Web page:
With the influx of retail giants into Soho and the nearly complete exodus of galleries and museums (the former Gugg is now Prada, and the New Museum has relocated), it’s a wonder there’s anything to do down there besides shop and eat, if you can afford either option. But I discovered happenings are still happening below Houston Street. Last week, In the Sky by Brooklynite twins Leesa and Nicole Abahuni opened at Location One, and the space was packed with a diverse crowd of all ages for the experience of walking though an installation of 12,000 strands of ball chain, and the special dance by Glen Rumsey and performance of a musical composition by Elliott Sharp with percussionists Danny Tunick and Christine Bard.
Founded in 1997 by Claire Montgomery, Location One has an involved and lengthy mission statement/manifesto, and my personal favorite item is Number 5, which begins with “Location One is creating a new environment for contemporary art, one that is rich in interdisciplinary context.” Regardless of all the words devoted to what they say they are trying to do, what they are inarguably successful in doing is supporting, encouraging and disseminating the work of new artists in new media, and in engaging the public.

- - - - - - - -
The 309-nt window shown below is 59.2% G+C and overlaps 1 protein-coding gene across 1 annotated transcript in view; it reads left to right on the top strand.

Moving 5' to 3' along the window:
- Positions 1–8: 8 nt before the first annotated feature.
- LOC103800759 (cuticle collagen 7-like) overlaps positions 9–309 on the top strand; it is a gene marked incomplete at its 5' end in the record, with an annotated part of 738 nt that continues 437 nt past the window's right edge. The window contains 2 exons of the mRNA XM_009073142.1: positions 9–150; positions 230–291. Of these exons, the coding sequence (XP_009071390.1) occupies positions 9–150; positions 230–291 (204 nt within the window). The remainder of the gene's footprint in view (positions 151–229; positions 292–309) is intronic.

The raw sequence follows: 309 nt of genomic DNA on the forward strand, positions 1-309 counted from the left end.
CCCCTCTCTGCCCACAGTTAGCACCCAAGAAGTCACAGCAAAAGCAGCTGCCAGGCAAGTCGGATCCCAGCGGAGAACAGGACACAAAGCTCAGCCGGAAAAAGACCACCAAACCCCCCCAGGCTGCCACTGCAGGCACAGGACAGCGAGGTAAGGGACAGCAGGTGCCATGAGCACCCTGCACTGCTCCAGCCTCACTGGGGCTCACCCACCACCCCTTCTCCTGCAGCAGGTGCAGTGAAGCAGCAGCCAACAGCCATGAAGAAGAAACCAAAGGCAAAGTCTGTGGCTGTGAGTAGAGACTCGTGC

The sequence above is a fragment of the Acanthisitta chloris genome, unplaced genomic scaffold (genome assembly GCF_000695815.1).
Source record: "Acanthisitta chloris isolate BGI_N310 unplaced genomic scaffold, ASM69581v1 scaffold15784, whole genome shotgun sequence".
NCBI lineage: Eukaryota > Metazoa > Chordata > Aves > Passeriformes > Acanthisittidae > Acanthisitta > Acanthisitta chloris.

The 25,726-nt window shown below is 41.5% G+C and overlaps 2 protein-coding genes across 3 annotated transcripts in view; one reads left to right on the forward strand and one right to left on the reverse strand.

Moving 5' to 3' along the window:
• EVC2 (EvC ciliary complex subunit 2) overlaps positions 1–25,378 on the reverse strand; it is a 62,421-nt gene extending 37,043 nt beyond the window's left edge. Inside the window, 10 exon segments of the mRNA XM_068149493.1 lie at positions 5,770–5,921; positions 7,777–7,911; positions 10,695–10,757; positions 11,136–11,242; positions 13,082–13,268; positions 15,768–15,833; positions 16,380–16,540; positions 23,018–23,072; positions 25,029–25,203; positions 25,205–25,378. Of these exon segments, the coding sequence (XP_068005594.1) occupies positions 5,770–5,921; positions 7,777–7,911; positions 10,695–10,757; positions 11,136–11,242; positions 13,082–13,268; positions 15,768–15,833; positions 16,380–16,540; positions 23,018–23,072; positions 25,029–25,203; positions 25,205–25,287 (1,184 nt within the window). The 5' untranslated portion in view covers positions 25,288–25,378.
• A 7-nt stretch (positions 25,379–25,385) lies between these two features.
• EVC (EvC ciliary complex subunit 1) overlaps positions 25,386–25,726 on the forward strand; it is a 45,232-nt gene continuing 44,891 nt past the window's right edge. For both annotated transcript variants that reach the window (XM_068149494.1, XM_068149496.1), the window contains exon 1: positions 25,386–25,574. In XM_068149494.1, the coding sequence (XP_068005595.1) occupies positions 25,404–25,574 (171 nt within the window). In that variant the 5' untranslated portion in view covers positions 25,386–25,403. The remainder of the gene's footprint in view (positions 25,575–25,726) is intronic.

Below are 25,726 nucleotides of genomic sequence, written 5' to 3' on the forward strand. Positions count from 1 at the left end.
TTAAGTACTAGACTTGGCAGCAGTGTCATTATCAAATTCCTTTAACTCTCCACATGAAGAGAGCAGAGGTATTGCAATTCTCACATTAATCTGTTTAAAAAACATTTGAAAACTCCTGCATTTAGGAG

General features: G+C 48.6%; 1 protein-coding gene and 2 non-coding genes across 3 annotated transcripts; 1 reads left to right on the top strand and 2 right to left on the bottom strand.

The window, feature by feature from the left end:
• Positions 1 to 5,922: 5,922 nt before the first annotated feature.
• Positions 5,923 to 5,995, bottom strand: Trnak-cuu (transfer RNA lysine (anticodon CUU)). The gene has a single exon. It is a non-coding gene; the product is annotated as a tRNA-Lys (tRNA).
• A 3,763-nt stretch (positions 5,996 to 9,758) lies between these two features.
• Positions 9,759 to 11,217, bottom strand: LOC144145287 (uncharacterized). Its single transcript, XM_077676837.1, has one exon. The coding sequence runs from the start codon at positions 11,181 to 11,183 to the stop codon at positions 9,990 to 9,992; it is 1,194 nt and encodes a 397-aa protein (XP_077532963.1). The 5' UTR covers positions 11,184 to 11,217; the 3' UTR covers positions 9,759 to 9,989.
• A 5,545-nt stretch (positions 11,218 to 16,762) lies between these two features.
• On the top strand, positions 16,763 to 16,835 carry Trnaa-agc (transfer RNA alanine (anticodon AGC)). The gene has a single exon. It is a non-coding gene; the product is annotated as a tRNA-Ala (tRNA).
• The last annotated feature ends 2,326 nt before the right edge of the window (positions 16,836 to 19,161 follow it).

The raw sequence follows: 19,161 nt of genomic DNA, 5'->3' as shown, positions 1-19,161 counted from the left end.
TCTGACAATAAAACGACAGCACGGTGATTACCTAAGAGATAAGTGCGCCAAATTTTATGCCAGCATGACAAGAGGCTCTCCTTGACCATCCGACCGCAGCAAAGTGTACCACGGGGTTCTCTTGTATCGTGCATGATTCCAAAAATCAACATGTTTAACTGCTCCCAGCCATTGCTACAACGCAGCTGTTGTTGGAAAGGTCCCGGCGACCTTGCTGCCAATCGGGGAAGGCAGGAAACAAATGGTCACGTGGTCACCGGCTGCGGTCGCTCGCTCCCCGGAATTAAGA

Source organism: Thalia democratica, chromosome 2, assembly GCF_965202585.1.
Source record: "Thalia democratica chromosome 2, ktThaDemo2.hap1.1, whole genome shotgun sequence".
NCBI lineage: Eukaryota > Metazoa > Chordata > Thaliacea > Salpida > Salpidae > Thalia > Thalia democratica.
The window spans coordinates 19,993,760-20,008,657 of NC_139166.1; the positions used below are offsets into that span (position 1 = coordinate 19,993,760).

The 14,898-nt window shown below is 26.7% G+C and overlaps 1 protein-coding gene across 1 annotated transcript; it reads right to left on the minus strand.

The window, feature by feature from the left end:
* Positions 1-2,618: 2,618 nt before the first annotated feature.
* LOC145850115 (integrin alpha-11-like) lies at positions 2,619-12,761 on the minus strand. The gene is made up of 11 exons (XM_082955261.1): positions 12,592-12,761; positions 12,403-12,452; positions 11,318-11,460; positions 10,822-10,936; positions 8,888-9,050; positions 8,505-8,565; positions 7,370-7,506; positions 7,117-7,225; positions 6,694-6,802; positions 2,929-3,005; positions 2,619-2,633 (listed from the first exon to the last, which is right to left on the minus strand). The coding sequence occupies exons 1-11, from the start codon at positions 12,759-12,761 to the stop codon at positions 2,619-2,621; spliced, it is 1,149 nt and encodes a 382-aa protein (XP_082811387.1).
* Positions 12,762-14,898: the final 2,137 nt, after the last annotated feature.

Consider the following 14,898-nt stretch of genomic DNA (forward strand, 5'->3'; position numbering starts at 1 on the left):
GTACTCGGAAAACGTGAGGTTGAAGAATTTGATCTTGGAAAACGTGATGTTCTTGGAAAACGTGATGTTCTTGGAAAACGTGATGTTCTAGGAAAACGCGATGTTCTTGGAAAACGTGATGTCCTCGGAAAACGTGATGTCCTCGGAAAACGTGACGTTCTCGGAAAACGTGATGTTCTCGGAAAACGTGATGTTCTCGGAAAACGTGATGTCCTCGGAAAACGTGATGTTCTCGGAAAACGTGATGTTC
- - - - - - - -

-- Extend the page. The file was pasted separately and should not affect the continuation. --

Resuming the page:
A few days later, just around the corner at The Drawing Center (still in Soho for the time being, where we wish they’d stay put), artist Eleanore Mikus drew a large crowd (no pun intended) for a lecture on her show From Shell to Skin, discussing the methods, materials, influences, and activities of her long career. (A full review of that show is here.)
Worth the visit, there are still a handful of galleries to be found downtown, like Ronald Feldman, June Kelly (okay, I’m not neutral about this one), Nancy Hoffman, and Artists Space, to name a few. And a secret I’ll share with you: When you need to refuel or to get away from the throngs on the streets, duck into Palacinka on Grand St near 6th Ave for great food and atmo at prices atypical for Soho.